The Zika virus arrived in El Salvador in November of last year. It moved slowly at first, but by January at least 5000 cases had been confirmed, and the government was monitoring hundreds of pregnant women for possible fetal problems. (The first baby with microcephaly in the country was born in June.)
For feminists and activists, the virus brought along with it a sliver of hope: the possibility that Zika might provide a long-awaited challenge to the country’s ban on abortion. Abortion is illegal in El Salvador. It’s illegal when a malformed fetus doesn’t have a brain and can’t live outside the womb. It is illegal during an ectopic pregnancy, where the fallopian tubes can rupture and cause fatal bleeding. (“We had to act when the woman had signs of good quantity of blood inside her abdomen. That means in an imminent risk of death,” according the former head of obstetrics at the national maternity hospital.) It is illegal if a pregnant woman has cancer and needs treatment that might harm the fetus. Six countries ban abortion without exception (in addition to El Salvador, the Dominican Republic, Nicaragua, Chile, Malta, and the Holy See), but the country prosecutes the procedure especially aggressively. Women regularly face charges for abortion-related crimes, whether or not the evidence shows that they purposefully terminated a pregnancy. Doctors fear they’ll be arrested if their medical decisions harm an unborn baby.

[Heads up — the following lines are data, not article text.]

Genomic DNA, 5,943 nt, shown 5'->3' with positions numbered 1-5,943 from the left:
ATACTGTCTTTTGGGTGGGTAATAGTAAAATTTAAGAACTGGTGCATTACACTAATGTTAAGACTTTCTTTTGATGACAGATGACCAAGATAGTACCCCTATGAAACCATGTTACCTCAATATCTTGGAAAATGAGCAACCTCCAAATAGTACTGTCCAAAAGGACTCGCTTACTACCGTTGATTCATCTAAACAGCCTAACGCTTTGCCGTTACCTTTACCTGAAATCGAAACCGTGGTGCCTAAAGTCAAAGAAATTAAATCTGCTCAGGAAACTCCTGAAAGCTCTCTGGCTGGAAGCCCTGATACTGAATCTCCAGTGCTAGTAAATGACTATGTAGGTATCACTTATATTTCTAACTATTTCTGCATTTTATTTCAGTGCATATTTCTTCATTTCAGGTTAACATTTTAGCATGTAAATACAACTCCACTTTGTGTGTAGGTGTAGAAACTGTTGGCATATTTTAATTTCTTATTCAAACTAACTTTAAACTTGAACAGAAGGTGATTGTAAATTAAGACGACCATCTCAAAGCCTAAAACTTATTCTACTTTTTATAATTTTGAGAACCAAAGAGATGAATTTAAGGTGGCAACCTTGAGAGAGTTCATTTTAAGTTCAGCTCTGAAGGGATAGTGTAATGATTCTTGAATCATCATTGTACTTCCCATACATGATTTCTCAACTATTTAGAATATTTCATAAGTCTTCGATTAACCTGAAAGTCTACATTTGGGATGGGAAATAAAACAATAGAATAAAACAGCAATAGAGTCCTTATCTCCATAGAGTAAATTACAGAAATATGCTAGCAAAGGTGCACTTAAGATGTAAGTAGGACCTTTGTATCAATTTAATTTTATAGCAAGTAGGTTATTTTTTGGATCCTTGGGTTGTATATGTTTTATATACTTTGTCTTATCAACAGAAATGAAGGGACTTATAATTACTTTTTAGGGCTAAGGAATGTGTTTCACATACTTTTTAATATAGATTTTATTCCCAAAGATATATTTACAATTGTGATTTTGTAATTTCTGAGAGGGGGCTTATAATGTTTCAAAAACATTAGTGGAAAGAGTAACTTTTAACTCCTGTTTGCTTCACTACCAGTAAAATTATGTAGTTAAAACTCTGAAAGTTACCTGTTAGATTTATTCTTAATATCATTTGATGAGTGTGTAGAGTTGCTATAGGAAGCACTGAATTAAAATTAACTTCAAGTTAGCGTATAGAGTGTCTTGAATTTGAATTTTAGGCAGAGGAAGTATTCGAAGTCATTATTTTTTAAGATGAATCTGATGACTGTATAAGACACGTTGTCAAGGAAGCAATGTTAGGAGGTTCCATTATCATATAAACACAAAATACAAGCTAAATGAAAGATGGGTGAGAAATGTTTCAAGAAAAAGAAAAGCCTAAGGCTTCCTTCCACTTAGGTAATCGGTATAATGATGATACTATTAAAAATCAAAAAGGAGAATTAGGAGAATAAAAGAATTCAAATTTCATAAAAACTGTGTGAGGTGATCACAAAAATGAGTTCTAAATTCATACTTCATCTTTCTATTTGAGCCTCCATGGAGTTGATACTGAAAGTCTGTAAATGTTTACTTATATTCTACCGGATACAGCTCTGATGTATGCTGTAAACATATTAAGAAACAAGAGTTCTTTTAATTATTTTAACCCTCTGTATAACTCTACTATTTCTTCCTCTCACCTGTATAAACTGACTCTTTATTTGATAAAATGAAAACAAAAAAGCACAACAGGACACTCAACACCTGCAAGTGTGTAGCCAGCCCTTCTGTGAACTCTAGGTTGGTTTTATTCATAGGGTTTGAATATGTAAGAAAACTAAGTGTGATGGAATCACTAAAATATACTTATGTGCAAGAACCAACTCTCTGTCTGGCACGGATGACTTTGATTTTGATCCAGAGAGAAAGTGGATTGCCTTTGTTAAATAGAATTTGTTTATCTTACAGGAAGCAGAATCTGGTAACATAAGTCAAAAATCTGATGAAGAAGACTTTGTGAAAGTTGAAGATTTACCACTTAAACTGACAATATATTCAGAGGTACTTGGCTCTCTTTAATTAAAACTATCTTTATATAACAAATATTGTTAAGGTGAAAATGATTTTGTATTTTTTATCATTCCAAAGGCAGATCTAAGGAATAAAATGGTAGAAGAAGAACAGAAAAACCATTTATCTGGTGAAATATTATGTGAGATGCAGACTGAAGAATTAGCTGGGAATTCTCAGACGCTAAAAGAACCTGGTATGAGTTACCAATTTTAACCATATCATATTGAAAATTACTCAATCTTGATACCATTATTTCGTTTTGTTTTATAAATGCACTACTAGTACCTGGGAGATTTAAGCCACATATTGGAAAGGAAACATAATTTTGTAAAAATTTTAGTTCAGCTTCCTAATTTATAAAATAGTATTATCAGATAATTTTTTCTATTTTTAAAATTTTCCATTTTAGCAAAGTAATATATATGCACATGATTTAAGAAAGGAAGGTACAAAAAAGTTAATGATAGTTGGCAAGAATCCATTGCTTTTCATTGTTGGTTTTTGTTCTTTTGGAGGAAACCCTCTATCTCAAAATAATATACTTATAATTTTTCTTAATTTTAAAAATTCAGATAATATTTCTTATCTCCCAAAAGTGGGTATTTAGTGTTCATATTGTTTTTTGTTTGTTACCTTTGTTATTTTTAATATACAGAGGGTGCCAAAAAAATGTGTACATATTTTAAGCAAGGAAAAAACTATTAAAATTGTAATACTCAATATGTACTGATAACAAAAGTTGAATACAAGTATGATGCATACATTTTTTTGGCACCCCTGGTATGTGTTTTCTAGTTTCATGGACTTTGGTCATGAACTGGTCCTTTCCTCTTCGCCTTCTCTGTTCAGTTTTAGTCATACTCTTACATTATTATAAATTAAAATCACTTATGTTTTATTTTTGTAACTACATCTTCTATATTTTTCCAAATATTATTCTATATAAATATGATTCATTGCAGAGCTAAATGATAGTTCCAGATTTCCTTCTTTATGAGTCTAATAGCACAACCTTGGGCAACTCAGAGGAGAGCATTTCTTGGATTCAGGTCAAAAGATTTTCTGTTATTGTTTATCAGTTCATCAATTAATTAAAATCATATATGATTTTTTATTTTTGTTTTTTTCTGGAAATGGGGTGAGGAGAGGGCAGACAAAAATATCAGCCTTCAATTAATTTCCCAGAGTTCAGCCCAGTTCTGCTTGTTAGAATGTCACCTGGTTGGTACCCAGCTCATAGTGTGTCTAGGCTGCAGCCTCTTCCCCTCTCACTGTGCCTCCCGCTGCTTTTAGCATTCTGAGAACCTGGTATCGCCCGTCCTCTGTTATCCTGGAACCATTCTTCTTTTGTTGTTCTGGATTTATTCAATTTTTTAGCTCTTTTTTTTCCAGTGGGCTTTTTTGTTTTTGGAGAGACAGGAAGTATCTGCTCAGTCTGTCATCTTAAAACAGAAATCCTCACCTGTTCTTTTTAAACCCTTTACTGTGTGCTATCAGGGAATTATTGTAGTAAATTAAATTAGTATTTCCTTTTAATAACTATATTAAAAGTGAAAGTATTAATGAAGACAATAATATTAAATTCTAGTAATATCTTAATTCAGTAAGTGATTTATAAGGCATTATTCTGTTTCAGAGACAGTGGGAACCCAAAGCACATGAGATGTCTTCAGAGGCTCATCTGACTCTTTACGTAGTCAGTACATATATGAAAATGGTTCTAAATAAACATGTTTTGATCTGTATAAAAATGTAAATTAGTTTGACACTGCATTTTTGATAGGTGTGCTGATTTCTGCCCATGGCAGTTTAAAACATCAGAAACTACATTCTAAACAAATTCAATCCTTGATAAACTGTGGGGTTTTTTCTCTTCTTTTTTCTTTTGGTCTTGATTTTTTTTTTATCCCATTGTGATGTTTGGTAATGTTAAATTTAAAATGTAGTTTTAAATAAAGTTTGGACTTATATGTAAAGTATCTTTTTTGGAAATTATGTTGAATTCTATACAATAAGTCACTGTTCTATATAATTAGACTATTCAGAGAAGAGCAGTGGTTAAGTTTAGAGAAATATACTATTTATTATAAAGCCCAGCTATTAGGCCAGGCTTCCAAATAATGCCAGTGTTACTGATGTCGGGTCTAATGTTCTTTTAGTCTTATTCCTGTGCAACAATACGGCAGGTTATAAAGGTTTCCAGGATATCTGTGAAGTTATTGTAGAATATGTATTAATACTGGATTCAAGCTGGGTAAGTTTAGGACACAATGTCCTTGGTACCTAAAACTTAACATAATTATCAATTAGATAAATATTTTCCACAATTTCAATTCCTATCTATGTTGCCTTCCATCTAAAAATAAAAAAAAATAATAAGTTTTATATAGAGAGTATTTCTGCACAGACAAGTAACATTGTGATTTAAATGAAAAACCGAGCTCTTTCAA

With Zika, the government seemed to scramble with how to square anti-abortion legislation with a disease known to cause fetal problems. In January, the Ministry of Health put out a statement advising women to delay pregnancy until 2018. “This generated indignation, not only among human rights people, but on a national level,” says Sara García, a member of Agrupación Ciudadana, an organization attempting to legalize abortion. “The real question is what the State will do to guarantee the health and life of a woman confronted with this situation,” one woman told a Spanish newspaper covering the disease. “You cannot continue to deny reality.” In the last few years the number of Salvadorians who want to see abortion legalized for women’s health reasons has been slowly growing. In 2012, 57 percent of Salvadorians wanted to see abortion legalized if the woman’s life was in danger; the next year, the number had risen to 74 percent. Zika seemed yet another opportunity to talk about the process of amending the law. A few weeks later, the minister of health gave a softer statement, saying that the abortion ban was a “difficult truth” and that the virus would illustrate the enormous risks that such a law caused. The question of abortion appeared again in newspapers and on op-ed pages; activists began to talk with the press about the possibility of a challenge to the law. “I think Zika will change things,” one gynecologist told me over the summer.